With Utah showing interest in bringing aboard the likes of Mirotic, a frontcourt set to potentially lose Favors this offseason could find a bit more stability. An offensive-minded four, Mirotic could do well under Jazz head coach Quin Snyder, who has a knack for capitalizing on players’ offensive potential. As the trade deadline approaches for both the Bulls and Jazz, it appears that Mirotic will be the hot name.

Biggest Area of Need at the Deadline:

Piggybacking off of the Mirotic noise, the Jazz’s most obvious need at the deadline would be depth. Particularly in the frontcourt. With Gobert sidelined, and Favors a free agent, bringing in Mirotic to an offensive friendly system could be beneficial for both parties.

Whether the Jazz actually make the move or not remains to be seen, but over the course of the next month, with Gobert’s knee a question mark right now, Utah could only benefit from bringing in some back up on the front lines.

Dennis Chambers is an NBA writer in his first season with Basketball Insiders. Based out of Philadelphia he has previously covered NCAA basketball and high school recruiting.

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NBA Daily: Credit Ujiri And Raptors For Taking The Risk

Perhaps emboldened by OKC’s ability to retain Paul George, the Raptors are taking a gamble of their own.

Lang Greene

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In any given NBA season, at the most, there are only five legitimate title contenders in play. The rest of the league could be considered as either on the rise, middle of the pack or in the hunt for a lottery pick.

There are far too many teams around the league that are content with solely making the playoffs while not seriously contending for a title. This is why the Toronto Raptors organization along with team president Masai Ujiri should be given credit for taking the ultimate gamble in acquiring a top-five player, even one who could amount to a one-year rental.

The Raptors shipped four-time All-Star DeMar DeRozan, center Jakob Poeltl and a protected first-round pick to the San Antonio Spurs in exchange for former NBA Finals MVP Kawhi Leonard and veteran wing Danny Green.

The move is the ultimate gamble for an organization that has turned itself into a perennial playoff presence with five consecutive postseason appearances and three straight 50-win campaigns. DeRozan, 28, was locked under contract the next three seasons and the organization could have theoretically decided to ride the DeRozan and fellow All-Star guard Kyle Lowry duo until the proverbial wheels fell off.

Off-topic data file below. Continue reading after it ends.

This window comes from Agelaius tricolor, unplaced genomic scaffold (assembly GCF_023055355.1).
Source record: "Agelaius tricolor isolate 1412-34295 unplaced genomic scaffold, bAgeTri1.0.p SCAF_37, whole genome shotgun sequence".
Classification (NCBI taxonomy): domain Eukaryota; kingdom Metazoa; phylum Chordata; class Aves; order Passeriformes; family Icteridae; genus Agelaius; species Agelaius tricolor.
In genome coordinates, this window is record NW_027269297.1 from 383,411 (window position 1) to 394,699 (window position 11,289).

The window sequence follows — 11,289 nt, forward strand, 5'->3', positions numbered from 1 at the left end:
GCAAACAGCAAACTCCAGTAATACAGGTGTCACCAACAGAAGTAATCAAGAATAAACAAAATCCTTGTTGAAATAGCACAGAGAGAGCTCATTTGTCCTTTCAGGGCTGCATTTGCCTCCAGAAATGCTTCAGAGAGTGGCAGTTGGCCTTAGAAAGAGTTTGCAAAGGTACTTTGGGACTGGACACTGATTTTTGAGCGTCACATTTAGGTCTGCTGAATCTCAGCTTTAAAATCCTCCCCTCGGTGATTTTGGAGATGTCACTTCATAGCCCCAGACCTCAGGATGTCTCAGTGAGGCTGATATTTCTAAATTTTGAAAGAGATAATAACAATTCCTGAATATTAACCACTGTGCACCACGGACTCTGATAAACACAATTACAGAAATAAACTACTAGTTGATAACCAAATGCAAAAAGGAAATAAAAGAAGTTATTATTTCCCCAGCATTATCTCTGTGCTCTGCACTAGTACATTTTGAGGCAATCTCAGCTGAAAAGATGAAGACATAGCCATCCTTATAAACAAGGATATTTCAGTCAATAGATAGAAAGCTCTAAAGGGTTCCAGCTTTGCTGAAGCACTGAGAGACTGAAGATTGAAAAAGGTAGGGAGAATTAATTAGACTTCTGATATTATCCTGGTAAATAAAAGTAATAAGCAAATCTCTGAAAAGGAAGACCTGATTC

But instead, Ujiri unexpectedly shipped their star player, who wanted to be in Toronto long-term, to acquire Leonard who reportedly has his eyes dead set on joining one of the Los Angeles franchises once he hits free agency in 2019.

Think about this for a moment.

While Toronto has served as LeBron James’ playoff punching bag as of late, make no mistake, Raptors basketball is undoubtedly experiencing the peak of its golden era.

Sure, the team’s former stars such as Vince Carter, Tracy McGrady and Chris Bosh will likely go down in history considered better than DeRozan (and Lowry). But none of the aforementioned players led the franchise to a 50-win season while with the organization. None of those guys led the Raptors to a trip to the Eastern Conference Finals. DeRozan was a vital cog in breaking new ground while with the team, defiantly re-signing with the Raptors despite overtures from his hometown Los Angeles Lakers in 2016.

Perhaps emboldened by the success the Oklahoma City Thunder recently had in taking a similar risk last summer, the Raptors took the gamble. The Thunder traded for All-Star forward Paul George, who also reportedly also had Los Angeles dreams, last summer, and were able to convince the wing to re-sign earlier this month to a long-term deal.

Toronto has never been a free agency hot spot and the aforementioned stars all forced their way out of town early in their careers. What if Leonard doesn’t buy the soup Ujiri is cooking? There are already some reports stating the forward has no desire to play with the Raptors at all.

Even if this is the case, Ujiri and company still have options. Leonard can still be dealt before next February’s trade deadline. Ujiri could theoretically create a bidding war between the Lakers and Los Angeles Clippers for Leonard’s services with an attractive.

At the bare minimum, the Raptors are all-in this season for a championship run in an Eastern Conference no longer facing the talents of LeBron James. If things don’t work out, DeRozan’s $54 million owed after this season is off the books. Lowry will be owed $33 million in 2020 but could potentially be an attractive expiring contract. All of this to say, the Raptors are simultaneously preparing for a title run and bracing for a rebuild of their current roster.

Far too many teams become content with just making the playoffs and not rocking the boat. Ujiri took his shot to boost the Raptors up the league’s hierarchy. The ultimate risk. Much respect for taking it.

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NBA Daily: Quality Free Agents Still Available

Many quality free agents are still available nearly three weeks into free agency, writes James Blancarte.

James Blancarte

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With the NBA Summer League over and training camps a few months away, the NBA would normally be quiet this time of year. Apparently the San Antonio Spurs and Toronto Raptors didn’t get the memo as they agreed to a trade centered around Kawhi Leonard and DeMar DeRozan. Additionally, Carmelo Anthony has finally been traded to relieve the Oklahoma City Thunder from a tremendous tax burden.